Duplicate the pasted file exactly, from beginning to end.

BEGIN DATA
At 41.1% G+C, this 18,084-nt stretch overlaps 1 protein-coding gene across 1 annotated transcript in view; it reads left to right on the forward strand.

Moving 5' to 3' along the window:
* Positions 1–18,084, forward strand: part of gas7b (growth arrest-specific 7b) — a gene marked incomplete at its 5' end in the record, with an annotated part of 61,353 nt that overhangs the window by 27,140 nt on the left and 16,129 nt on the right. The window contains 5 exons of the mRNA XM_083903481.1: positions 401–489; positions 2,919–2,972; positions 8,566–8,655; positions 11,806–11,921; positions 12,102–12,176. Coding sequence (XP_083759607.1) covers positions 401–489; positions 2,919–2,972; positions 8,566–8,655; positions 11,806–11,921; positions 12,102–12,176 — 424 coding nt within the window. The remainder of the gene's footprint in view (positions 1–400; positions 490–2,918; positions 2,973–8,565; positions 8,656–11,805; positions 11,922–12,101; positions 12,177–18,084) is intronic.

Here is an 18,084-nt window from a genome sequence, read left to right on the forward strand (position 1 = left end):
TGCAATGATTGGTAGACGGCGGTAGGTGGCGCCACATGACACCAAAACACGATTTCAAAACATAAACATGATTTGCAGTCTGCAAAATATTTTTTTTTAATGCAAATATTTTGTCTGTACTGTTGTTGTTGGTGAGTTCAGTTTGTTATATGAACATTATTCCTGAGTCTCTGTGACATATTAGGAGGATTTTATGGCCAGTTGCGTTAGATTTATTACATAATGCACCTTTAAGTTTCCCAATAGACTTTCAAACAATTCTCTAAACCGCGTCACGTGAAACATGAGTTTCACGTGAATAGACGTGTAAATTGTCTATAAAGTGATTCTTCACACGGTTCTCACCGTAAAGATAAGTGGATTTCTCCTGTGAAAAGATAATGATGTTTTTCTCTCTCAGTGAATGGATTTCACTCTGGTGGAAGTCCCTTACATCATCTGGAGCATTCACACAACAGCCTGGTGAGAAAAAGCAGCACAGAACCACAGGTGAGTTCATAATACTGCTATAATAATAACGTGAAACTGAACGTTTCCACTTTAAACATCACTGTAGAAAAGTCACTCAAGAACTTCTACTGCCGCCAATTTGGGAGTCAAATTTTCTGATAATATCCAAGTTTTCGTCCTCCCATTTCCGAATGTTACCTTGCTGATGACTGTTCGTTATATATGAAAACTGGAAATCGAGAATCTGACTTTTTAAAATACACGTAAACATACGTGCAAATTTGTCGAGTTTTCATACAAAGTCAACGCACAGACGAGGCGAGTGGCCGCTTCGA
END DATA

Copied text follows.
At 41.1% G+C, this 18,084-nt stretch overlaps 1 protein-coding gene across 1 annotated transcript in view; it reads left to right on the forward strand.

Moving 5' to 3' along the window:
* Positions 1–18,084, forward strand: part of gas7b (growth arrest-specific 7b) — a gene marked incomplete at its 5' end in the record, with an annotated part of 61,353 nt that overhangs the window by 27,140 nt on the left and 16,129 nt on the right. The window contains 5 exons of the mRNA XM_083903481.1: positions 401–489; positions 2,919–2,972; positions 8,566–8,655; positions 11,806–11,921; positions 12,102–12,176. Coding sequence (XP_083759607.1) covers positions 401–489; positions 2,919–2,972; positions 8,566–8,655; positions 11,806–11,921; positions 12,102–12,176 — 424 coding nt within the window. The remainder of the gene's footprint in view (positions 1–400; positions 490–2,918; positions 2,973–8,565; positions 8,656–11,805; positions 11,922–12,101; positions 12,177–18,084) is intronic.

Here is an 18,084-nt window from a genome sequence, read left to right on the forward strand (position 1 = left end):
TGCAATGATTGGTAGACGGCGGTAGGTGGCGCCACATGACACCAAAACACGATTTCAAAACATAAACATGATTTGCAGTCTGCAAAATATTTTTTTTTAATGCAAATATTTTGTCTGTACTGTTGTTGTTGGTGAGTTCAGTTTGTTATATGAACATTATTCCTGAGTCTCTGTGACATATTAGGAGGATTTTATGGCCAGTTGCGTTAGATTTATTACATAATGCACCTTTAAGTTTCCCAATAGACTTTCAAACAATTCTCTAAACCGCGTCACGTGAAACATGAGTTTCACGTGAATAGACGTGTAAATTGTCTATAAAGTGATTCTTCACACGGTTCTCACCGTAAAGATAAGTGGATTTCTCCTGTGAAAAGATAATGATGTTTTTCTCTCTCAGTGAATGGATTTCACTCTGGTGGAAGTCCCTTACATCATCTGGAGCATTCACACAACAGCCTGGTGAGAAAAAGCAGCACAGAACCACAGGTGAGTTCATAATACTGCTATAATAATAACGTGAAACTGAACGTTTCCACTTTAAACATCACTGTAGAAAAGTCACTCAAGAACTTCTACTGCCGCCAATTTGGGAGTCAAATTTTCTGATAATATCCAAGTTTTCGTCCTCCCATTTCCGAATGTTACCTTGCTGATGACTGTTCGTTATATATGAAAACTGGAAATCGAGAATCTGACTTTTTAAAATACACGTAAACATACGTGCAAATTTGTCGAGTTTTCATACAAAGTCAACGCACAGACGAGGCGAGTGGCCGCTTCGA